Monday, June 21, 2010

Prepare: The value of oddball ammo

A recent trip to Walmart for something naturally forced me to take a peek at the ammo cabinet as is my habit in WallyWorld. Good news to report there. Most calibers were well stocked including .25 caliber, .357, 9MM and even the once considered extinct .223. Not any more. Ammo is making a comeback.

Which led me to think in this time of plenty to consider adding a few boxes of odd ball calibers to your ammo stash. As always, keep plenty of what you shoot - for most of us that means the following

Main Battle Rifle - .223, .308, 30-06, 7.62x39mm
Shotgun - 12ga, 20ga
Handgun - .45, .40, 9mm, .38, .357, .44
Other - .22LR

This list covers the most common calibers that should be in your armory. Most of us don't have one of each gun, but have some combination. For example, an AR in .223, a 12ga pump, a .45 handgun and a .22LR for small game.

However, there is a place, with ammunition more plentiful in the stores, to stock a few boxes of odd calibers for just in case. Now, I am not advocating some bizarre old or obsolete round like a .318 or .35 Winchester. Rather, having a box or two of ammo you don't chamber, but has a good chance of being on someone else's person.

For instance, suppose a friend or family member shows up at your house to take refuge and brings along their backup pistol chambered in .380? Or what if a neighbor wants to trade their 30-30 Winchester for some food? What if that bad guy leaves behind a perfectly good, but woefully short on ammo .243 bolt action rifle?

An empty rifle is a poor club and an empty handgun is a paper weight. While you may not come across a Webley in .456, you will very likely come across .25, .32 or .380 calber handguns and having 50 spare rounds makes that extra gun a welcome addition to a friend or family member who is otherwise unarmed.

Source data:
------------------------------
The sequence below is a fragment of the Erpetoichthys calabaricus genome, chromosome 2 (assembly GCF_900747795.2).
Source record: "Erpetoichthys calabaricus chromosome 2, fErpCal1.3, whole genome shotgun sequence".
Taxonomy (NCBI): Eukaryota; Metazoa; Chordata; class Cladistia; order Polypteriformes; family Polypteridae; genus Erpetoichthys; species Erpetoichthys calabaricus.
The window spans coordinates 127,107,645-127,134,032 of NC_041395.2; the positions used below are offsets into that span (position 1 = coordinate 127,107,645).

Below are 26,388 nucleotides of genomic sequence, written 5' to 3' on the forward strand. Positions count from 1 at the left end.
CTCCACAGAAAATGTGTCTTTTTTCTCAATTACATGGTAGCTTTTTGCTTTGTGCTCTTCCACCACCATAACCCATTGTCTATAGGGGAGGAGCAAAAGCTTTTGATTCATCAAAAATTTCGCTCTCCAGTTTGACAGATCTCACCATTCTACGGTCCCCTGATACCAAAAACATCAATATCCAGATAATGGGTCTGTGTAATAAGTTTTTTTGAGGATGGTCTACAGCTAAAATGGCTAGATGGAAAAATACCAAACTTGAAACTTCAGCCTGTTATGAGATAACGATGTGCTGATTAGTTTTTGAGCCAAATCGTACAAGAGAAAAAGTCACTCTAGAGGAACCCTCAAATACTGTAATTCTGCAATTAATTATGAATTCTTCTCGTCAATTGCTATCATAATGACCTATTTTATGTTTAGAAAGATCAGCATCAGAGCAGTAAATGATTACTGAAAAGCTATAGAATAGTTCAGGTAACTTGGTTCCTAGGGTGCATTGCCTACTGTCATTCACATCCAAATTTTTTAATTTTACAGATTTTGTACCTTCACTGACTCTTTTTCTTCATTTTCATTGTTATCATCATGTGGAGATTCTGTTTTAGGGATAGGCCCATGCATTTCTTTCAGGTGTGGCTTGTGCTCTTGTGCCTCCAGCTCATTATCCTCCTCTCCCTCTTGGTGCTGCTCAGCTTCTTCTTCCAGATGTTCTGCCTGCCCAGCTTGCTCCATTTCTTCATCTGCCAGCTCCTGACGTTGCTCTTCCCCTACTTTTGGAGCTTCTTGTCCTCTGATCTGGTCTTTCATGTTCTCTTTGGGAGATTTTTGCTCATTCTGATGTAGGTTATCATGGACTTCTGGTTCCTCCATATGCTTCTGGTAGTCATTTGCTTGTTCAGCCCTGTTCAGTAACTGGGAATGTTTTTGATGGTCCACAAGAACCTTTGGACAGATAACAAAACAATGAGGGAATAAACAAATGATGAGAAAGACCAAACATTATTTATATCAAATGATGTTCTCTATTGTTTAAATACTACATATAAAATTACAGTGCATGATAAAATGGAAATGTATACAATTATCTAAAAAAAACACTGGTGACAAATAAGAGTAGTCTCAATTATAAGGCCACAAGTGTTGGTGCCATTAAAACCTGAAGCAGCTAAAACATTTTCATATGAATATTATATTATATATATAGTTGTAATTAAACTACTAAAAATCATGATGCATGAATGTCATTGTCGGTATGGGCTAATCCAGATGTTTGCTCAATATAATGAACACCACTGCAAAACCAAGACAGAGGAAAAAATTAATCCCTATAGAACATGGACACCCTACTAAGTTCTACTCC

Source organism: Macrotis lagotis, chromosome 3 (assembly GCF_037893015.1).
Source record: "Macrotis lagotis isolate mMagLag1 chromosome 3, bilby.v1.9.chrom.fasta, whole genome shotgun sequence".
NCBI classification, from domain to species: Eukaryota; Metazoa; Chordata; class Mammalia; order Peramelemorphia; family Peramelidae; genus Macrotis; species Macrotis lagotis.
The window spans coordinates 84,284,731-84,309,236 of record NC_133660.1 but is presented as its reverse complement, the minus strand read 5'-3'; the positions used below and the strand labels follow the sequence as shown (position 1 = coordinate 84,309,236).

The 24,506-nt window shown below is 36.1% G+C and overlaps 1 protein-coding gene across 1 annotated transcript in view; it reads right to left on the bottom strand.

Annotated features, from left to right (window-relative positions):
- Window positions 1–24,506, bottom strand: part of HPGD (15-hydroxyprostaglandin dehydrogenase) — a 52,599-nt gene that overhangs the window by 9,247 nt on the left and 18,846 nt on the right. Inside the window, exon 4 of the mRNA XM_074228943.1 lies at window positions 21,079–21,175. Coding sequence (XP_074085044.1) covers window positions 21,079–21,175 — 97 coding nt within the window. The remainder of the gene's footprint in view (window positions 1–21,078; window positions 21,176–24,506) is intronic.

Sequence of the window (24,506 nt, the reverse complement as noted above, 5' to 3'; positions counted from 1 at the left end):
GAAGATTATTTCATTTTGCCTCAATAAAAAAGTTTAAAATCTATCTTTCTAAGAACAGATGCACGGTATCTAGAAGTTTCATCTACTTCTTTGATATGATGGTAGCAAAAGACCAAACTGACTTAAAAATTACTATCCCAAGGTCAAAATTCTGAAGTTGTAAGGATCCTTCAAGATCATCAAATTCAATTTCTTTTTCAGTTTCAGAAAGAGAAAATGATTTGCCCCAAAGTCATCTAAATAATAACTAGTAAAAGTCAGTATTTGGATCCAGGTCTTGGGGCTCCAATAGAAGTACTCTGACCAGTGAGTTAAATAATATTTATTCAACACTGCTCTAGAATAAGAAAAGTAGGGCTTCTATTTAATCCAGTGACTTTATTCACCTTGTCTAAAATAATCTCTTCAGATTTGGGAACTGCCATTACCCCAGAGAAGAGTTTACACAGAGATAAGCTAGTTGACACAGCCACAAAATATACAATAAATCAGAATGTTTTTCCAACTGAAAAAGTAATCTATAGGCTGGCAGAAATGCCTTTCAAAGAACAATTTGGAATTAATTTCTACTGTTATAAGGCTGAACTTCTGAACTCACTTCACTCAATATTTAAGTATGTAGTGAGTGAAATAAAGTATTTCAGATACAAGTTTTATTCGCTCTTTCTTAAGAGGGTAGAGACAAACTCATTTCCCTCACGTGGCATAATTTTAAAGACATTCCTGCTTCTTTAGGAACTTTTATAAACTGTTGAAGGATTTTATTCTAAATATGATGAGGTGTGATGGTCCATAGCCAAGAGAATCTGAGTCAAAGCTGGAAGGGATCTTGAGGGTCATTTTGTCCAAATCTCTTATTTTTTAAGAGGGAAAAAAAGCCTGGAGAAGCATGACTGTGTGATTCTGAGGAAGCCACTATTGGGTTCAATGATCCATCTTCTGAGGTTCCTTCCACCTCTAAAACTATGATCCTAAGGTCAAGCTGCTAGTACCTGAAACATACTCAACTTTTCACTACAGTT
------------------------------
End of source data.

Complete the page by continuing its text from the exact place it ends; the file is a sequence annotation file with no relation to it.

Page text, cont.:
Word to the wise - I don't stock extra ammo for trade or humanitiarian purposes. Ammo sales often result in high velocity returns and recipients of charity may become the raiders of tomorrow.  I keep extra ammo for my needs and for those I trust.

Stocking a few boxes of ammo you don't use but which may be useful for a gun post-SHTF is smart, but only if you can afford to buy the stuff now. Keep an eye open for bargains and stick your finds in the back of the gun safe for a rainy day.


Ryan said...

I think with this sort of thing it is really a question of potential return for the cost. Also a question of priority.

Personally I can see some benefit of getting a few boxes of various common calibers that you do not use. Say 9mm when you use .45, 20 gauge when you use 12 or .308 when you use .223. In particular this makes sense if you know a few friends or neighbors use that caliber.

As for getting various oddballs just on the idle chance of a friend having one or a "battlefield pickup" I am not so sure there aren't better uses for that money. If you genuinely have nothing else you can use and a few hundred bucks sitting around then go for it. However more likely that money would better be spent on your own food, arms, munitions or energy solutions, paying down debt or stocking some silver.

Anonymous said...

Another possibility I have considered is stocking about 500-1000 rounds of whatever your local LEO uses. If resupply dries up and you can help them out, they MAY be inclined to help you in return. Then again, they may also consider your initial offer to help "probable cause" to come get the rest. YMMV.

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